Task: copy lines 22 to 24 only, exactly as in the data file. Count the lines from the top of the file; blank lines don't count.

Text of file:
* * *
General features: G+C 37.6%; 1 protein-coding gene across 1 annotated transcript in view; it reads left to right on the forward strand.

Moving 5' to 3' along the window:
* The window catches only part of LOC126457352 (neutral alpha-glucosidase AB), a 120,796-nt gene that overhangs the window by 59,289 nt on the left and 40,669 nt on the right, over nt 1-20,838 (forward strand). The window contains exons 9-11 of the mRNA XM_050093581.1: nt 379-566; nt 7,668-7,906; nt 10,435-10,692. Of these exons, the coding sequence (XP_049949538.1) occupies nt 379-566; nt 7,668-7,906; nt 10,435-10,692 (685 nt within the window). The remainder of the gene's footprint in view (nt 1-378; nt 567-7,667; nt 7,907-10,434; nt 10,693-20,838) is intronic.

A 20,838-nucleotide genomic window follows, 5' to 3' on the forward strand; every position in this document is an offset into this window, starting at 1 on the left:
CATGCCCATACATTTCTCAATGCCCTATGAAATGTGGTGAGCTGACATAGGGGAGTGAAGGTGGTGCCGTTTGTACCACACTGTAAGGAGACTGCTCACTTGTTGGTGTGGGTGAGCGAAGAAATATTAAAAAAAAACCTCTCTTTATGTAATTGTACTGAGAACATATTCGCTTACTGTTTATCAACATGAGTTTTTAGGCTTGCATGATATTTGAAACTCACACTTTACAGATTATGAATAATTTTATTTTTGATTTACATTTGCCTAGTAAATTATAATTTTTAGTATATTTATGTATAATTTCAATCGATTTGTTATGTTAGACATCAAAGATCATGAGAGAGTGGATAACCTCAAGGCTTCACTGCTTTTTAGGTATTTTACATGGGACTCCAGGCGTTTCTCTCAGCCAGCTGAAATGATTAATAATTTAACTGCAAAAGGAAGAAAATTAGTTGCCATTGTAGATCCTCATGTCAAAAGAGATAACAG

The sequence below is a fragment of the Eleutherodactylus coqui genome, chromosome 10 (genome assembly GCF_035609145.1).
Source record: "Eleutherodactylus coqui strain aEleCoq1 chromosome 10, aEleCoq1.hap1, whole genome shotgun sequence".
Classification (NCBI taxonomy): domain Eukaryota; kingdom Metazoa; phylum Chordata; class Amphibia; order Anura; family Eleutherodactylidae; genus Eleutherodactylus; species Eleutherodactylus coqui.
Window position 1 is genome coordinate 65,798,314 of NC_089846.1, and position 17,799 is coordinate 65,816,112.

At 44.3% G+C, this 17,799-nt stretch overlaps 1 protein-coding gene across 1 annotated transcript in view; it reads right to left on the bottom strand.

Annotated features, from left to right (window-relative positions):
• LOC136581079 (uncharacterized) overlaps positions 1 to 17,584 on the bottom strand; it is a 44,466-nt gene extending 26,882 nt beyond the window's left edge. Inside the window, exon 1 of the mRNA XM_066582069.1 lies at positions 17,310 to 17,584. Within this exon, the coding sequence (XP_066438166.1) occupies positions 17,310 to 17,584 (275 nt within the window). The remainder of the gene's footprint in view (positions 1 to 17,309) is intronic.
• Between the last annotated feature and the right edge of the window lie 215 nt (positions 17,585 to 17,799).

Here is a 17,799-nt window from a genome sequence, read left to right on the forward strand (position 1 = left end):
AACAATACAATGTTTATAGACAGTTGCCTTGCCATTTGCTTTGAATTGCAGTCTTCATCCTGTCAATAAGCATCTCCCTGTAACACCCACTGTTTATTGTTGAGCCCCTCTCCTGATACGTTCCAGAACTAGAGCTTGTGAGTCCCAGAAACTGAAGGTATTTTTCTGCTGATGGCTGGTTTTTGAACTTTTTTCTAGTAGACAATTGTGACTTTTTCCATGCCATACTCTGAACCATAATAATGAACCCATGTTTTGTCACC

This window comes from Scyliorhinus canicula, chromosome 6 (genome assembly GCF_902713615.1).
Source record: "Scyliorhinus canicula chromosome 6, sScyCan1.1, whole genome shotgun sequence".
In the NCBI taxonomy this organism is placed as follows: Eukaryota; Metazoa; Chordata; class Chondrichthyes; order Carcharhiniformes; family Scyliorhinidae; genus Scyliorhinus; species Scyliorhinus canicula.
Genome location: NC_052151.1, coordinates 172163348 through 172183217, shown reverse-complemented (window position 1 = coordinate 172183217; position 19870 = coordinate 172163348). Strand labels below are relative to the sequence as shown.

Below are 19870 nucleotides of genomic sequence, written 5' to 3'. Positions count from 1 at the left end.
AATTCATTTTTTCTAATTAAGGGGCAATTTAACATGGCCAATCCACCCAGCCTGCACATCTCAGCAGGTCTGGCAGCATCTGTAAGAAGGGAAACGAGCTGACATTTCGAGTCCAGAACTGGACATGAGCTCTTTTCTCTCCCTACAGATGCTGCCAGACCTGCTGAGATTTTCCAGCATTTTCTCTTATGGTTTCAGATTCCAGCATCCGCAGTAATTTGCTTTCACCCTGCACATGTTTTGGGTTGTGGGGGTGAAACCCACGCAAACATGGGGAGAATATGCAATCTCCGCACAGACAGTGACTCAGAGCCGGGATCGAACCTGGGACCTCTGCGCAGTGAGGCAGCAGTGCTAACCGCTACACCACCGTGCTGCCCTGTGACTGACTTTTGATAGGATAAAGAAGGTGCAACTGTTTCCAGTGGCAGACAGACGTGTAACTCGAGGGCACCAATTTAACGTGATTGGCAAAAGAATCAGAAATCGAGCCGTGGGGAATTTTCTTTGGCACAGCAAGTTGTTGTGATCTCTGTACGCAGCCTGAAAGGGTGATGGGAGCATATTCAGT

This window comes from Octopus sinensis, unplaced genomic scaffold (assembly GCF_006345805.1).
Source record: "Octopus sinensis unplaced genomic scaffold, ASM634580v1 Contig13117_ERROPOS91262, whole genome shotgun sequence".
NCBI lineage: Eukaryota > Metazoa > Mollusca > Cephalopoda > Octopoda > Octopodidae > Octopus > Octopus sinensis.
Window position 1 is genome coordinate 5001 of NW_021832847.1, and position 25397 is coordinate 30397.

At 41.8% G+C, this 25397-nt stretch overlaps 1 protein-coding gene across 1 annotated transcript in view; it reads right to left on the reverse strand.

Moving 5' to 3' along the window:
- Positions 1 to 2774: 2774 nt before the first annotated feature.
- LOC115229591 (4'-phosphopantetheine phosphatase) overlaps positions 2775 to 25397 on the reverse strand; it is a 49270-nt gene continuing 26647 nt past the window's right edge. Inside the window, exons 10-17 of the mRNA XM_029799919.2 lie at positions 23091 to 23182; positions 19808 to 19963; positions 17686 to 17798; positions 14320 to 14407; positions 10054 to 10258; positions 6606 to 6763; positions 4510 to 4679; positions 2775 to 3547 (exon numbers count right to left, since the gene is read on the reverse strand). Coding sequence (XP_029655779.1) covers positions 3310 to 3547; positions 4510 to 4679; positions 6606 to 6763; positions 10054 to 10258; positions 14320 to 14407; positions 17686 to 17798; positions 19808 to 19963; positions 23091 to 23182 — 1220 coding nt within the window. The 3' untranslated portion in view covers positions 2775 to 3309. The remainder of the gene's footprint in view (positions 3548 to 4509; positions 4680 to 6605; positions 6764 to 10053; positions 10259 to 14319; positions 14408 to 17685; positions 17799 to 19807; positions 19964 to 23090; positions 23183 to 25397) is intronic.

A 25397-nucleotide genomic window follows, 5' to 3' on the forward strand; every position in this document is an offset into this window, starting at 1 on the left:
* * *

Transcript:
This window comes from Octopus sinensis, unplaced genomic scaffold (assembly GCF_006345805.1).
Source record: "Octopus sinensis unplaced genomic scaffold, ASM634580v1 Contig13117_ERROPOS91262, whole genome shotgun sequence".
NCBI lineage: Eukaryota > Metazoa > Mollusca > Cephalopoda > Octopoda > Octopodidae > Octopus > Octopus sinensis.